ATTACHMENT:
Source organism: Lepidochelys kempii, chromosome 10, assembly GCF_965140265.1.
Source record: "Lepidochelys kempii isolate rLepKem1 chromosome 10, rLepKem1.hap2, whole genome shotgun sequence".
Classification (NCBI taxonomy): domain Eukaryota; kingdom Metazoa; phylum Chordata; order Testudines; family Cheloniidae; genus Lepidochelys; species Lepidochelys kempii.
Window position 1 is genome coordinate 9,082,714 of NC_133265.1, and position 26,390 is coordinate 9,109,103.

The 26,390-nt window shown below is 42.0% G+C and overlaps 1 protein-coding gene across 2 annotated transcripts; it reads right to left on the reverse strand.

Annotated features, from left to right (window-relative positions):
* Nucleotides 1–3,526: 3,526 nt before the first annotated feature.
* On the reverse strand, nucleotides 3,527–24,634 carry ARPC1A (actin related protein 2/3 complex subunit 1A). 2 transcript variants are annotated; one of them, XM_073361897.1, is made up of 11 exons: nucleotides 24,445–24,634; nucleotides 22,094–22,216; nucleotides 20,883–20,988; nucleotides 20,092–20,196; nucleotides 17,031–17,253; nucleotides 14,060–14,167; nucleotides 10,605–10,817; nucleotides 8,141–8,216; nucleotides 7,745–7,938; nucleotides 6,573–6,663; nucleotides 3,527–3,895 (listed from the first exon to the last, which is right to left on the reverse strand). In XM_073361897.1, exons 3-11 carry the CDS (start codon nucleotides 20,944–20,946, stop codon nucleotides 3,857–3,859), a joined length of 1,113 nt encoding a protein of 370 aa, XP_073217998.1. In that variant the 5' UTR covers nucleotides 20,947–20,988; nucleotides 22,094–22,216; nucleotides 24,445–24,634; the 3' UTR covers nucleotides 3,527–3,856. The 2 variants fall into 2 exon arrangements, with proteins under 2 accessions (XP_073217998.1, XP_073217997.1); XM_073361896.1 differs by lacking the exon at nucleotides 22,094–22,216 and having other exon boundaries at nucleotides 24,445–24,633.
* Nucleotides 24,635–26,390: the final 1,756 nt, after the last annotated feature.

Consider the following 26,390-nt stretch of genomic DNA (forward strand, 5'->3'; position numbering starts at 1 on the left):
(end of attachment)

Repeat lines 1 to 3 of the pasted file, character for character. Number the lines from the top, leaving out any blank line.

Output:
Source organism: Lepidochelys kempii, chromosome 10, assembly GCF_965140265.1.
Source record: "Lepidochelys kempii isolate rLepKem1 chromosome 10, rLepKem1.hap2, whole genome shotgun sequence".
Classification (NCBI taxonomy): domain Eukaryota; kingdom Metazoa; phylum Chordata; order Testudines; family Cheloniidae; genus Lepidochelys; species Lepidochelys kempii.